Badran: Sand Picture 16th of March Update

I think I am off to a good start on my project. Since my design review presentation I have followed the schedule as much as I could. Even thought I am not as far as I want to be, but I feel that I am getting promising results with all of my tests and prototypes.

Last two weeks I have been:

  • Experimenting with an existing Sand Picture that I borrowed.
    • Some of the liquid of the one I borrowed evaporated over time and I am trying to fix it.
  • Came to a conclusion of adding 50% Alcohol and 50% Salt and Water.
    • I think this will keep the fluid less turbid and avoid mold forming over time.
  • Collecting different materials:
    • 12 different samples of sand
      • Sand, Alumina, Aluminum oxide, Glitter, small spheres
      • Ranging from 0.5microns to 2mm
    • Glass and Acrylic
    • Sealant: hot glue and silicone
    • Frame: aluminum sheet and wood
    • Stand 3D printing
  • Low resolution tests
    • I put the hot glue and silicone in water for 3 days. I saw that Silicone performed better so I used it.
    • Using a spoon I put the different samples of sand/particles I have in a jar. I did this to test the following:
      • How fast the particles drop?
      • Do the particles have an adhesive force and stick together?
      • Do they make the water turbid?
      • Do the particles trap air bubbles in them?
      • Does their color change in the water, or do they change the color of water?
      • Is this a good cleaning process for the sand before I put them in the sand picture?
      • How will different grains mix?
  • Building a first prototype
    • This was the biggest challenge but I wanted to get ahead and build one. I had this idea that If I fail earlier in the project I would be able to apply some modifications to what I am doing.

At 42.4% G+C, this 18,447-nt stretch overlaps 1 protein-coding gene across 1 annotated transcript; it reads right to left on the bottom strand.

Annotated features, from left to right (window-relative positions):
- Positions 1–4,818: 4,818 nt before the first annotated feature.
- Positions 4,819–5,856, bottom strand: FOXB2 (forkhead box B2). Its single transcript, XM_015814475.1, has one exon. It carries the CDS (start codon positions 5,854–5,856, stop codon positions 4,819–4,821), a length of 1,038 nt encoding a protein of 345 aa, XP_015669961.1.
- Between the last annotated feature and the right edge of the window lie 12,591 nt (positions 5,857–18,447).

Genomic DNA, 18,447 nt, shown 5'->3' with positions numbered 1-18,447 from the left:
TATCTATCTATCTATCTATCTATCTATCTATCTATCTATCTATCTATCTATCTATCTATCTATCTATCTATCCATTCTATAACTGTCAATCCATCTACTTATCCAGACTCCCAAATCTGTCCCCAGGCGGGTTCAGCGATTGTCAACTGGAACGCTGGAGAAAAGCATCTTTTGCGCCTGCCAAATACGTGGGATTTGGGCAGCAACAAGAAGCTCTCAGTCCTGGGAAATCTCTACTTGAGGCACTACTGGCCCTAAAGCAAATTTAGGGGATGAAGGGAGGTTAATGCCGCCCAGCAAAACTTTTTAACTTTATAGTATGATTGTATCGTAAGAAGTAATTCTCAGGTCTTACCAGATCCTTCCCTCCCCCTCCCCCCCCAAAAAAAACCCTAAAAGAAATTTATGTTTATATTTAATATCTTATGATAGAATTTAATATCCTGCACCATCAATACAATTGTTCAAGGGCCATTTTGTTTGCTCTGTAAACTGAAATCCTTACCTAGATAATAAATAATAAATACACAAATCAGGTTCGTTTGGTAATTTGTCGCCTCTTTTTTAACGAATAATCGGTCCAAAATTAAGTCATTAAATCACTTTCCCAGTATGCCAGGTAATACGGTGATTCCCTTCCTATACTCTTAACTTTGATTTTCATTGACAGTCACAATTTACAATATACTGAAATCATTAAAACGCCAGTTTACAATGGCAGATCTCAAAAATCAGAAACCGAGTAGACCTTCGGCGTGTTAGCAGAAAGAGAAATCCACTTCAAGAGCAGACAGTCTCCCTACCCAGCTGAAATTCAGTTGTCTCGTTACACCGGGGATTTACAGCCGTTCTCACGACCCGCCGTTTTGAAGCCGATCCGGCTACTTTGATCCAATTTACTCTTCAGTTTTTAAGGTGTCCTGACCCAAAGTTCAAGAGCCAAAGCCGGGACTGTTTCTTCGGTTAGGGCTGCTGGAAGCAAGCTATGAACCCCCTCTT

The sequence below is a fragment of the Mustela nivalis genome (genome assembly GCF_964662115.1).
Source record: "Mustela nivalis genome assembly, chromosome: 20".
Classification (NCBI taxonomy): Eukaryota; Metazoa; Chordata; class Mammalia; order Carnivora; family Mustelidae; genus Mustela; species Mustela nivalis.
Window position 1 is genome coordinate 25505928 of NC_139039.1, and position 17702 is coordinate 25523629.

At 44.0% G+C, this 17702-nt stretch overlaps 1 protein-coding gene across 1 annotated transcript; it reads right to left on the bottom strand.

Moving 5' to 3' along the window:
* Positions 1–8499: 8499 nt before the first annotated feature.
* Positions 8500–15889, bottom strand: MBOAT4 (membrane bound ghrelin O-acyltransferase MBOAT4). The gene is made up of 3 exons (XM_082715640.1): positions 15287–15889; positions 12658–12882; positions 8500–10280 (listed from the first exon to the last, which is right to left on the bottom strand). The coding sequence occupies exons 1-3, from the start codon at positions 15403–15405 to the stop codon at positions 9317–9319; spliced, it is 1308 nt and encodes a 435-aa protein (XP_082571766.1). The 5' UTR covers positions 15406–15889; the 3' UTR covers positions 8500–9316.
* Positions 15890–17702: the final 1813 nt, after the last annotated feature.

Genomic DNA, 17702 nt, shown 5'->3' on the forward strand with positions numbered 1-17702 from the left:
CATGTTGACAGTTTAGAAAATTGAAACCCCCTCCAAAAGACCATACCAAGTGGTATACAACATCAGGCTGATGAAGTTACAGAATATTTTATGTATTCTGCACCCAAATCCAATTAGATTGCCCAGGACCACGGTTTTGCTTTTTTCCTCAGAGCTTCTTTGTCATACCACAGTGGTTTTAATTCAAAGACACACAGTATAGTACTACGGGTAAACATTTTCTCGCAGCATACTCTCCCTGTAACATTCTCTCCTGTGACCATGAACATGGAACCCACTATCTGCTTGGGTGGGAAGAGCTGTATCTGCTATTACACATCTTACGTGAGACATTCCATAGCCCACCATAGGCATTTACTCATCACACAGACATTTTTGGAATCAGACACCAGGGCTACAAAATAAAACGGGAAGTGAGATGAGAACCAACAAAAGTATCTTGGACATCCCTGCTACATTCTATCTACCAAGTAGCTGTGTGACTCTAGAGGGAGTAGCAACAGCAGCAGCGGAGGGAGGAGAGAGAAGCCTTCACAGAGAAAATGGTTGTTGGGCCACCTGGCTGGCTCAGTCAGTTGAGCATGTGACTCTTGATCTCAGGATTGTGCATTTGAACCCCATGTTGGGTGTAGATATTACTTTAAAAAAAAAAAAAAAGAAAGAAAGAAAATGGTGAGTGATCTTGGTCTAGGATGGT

• I also trained my hand before I did any of the operations.
    • This step actually helped me because I started learning about the tool that I need to build one of these.
    • So the Tools are:
      • 1mm x 3mm x 30cm spacers
      • Scissors and a box cutter
      • Wood: a pad and two square bars
      • Tripod and a camera (since I am trying different ways to document what I am doing)
      • A Ruler
      • 3 empty one liter bottles for mixing the liquid
      • Syringes
      • Wipes
      • Spoons and a cup (for sand)
      • Sand paper (to sand down the sharp edges of glass
      • Safety: gloves and googles
      • Double sided tape
  • The procedure I followed for building the first prototype:
    1. Sand down the edges of the glass
    2. Clean the Glass after sanding
    3. Put the first glass sheet on the wood and stick it down with double sided tape
    4. Put the spacers on the first glass sheet and tape them in place
    5. Put the other sheet on the paces and have the wooden bars on top of the sheet where the spacers are located
    6. Start applying silicone from the edges only on three sides of the frame
    7. Let the silicone dry for at least a day
    8. Cleave the extra layer of silicone with the box cutter. This will allow the Silicone to dry faster